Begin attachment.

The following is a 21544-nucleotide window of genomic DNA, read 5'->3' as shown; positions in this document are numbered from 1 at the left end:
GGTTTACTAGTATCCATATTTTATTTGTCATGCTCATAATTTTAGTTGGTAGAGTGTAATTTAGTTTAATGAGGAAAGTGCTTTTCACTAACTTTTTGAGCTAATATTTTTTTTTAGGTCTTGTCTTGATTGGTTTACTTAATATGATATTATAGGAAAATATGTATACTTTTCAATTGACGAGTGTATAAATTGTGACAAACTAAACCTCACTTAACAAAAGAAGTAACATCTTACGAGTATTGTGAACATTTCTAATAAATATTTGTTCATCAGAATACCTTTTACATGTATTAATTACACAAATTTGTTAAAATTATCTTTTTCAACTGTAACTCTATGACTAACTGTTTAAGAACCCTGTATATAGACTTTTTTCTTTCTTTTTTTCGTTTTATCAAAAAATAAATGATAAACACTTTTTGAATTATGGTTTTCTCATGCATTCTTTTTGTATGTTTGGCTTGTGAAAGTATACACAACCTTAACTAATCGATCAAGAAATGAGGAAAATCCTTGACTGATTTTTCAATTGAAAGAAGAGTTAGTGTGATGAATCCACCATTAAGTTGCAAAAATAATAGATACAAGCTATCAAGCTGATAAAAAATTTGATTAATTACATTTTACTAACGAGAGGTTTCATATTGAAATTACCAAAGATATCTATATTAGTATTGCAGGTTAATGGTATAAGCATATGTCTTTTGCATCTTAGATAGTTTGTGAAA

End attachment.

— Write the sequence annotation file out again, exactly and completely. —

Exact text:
The following is a 21544-nucleotide window of genomic DNA, read 5'->3' as shown; positions in this document are numbered from 1 at the left end:
GGTTTACTAGTATCCATATTTTATTTGTCATGCTCATAATTTTAGTTGGTAGAGTGTAATTTAGTTTAATGAGGAAAGTGCTTTTCACTAACTTTTTGAGCTAATATTTTTTTTTAGGTCTTGTCTTGATTGGTTTACTTAATATGATATTATAGGAAAATATGTATACTTTTCAATTGACGAGTGTATAAATTGTGACAAACTAAACCTCACTTAACAAAAGAAGTAACATCTTACGAGTATTGTGAACATTTCTAATAAATATTTGTTCATCAGAATACCTTTTACATGTATTAATTACACAAATTTGTTAAAATTATCTTTTTCAACTGTAACTCTATGACTAACTGTTTAAGAACCCTGTATATAGACTTTTTTCTTTCTTTTTTTCGTTTTATCAAAAAATAAATGATAAACACTTTTTGAATTATGGTTTTCTCATGCATTCTTTTTGTATGTTTGGCTTGTGAAAGTATACACAACCTTAACTAATCGATCAAGAAATGAGGAAAATCCTTGACTGATTTTTCAATTGAAAGAAGAGTTAGTGTGATGAATCCACCATTAAGTTGCAAAAATAATAGATACAAGCTATCAAGCTGATAAAAAATTTGATTAATTACATTTTACTAACGAGAGGTTTCATATTGAAATTACCAAAGATATCTATATTAGTATTGCAGGTTAATGGTATAAGCATATGTCTTTTGCATCTTAGATAGTTTGTGAAA